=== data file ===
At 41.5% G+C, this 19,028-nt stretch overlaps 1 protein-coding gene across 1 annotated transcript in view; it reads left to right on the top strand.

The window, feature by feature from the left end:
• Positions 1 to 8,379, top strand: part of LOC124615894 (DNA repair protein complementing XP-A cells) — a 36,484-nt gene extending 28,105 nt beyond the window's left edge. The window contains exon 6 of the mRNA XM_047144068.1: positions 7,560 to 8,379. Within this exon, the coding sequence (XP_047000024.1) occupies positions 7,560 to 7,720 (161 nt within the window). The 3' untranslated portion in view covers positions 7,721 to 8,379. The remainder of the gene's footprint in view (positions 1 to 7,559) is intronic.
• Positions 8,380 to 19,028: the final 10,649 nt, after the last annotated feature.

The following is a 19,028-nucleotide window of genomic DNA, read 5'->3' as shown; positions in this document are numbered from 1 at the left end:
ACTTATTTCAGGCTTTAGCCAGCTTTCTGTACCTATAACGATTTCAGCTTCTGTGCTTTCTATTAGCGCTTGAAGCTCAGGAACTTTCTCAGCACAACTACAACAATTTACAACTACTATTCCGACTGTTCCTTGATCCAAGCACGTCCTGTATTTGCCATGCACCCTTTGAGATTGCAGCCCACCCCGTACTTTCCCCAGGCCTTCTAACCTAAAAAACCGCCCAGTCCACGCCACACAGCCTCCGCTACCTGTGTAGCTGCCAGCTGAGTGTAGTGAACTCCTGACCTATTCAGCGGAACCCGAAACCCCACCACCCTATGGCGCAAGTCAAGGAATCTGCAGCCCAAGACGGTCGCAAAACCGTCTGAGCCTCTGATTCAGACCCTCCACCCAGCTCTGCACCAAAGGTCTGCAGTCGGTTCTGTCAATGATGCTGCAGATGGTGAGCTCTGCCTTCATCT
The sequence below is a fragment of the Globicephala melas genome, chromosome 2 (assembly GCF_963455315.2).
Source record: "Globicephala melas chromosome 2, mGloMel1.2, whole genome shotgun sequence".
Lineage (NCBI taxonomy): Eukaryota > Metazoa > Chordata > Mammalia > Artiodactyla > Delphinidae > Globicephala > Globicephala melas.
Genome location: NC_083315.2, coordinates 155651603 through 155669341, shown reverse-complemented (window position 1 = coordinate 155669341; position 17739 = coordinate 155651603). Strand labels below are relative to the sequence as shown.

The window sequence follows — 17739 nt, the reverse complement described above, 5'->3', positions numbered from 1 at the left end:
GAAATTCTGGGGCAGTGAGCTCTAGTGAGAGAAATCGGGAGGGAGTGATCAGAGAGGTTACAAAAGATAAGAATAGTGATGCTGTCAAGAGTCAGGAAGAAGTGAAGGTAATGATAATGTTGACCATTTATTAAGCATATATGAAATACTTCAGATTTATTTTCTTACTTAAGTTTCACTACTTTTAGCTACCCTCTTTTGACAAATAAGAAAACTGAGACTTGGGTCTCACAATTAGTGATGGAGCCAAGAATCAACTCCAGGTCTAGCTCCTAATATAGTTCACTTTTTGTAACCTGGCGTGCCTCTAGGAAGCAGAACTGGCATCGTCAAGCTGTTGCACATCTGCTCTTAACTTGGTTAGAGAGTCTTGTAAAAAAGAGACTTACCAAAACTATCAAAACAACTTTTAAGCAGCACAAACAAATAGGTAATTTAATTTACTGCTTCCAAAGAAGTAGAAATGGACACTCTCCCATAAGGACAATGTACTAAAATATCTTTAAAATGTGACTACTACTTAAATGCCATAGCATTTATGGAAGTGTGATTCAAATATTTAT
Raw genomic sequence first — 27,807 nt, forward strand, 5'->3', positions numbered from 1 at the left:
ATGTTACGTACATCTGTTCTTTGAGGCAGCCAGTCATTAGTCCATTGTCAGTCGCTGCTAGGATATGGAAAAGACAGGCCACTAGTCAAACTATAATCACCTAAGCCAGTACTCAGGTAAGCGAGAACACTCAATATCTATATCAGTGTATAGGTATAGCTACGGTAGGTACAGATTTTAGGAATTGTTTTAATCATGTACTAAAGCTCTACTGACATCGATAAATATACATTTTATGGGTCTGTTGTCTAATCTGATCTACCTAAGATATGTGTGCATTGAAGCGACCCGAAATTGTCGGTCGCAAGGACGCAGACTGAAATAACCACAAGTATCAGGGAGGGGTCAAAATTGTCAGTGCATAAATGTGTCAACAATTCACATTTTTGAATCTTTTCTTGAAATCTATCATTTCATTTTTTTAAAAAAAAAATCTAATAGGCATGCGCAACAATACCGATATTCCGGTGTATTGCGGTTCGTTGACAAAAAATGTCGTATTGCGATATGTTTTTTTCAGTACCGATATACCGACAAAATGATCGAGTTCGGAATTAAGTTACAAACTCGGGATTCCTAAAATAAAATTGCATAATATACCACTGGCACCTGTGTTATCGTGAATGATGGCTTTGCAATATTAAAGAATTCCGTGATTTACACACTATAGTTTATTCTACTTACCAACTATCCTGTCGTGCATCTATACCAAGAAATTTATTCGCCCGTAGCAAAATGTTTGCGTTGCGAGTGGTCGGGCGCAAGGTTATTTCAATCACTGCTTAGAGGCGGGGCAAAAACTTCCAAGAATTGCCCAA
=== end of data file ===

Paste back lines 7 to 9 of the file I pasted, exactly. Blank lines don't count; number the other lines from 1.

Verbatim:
The sequence below is a fragment of the Globicephala melas genome, chromosome 2 (assembly GCF_963455315.2).
Source record: "Globicephala melas chromosome 2, mGloMel1.2, whole genome shotgun sequence".
Lineage (NCBI taxonomy): Eukaryota > Metazoa > Chordata > Mammalia > Artiodactyla > Delphinidae > Globicephala > Globicephala melas.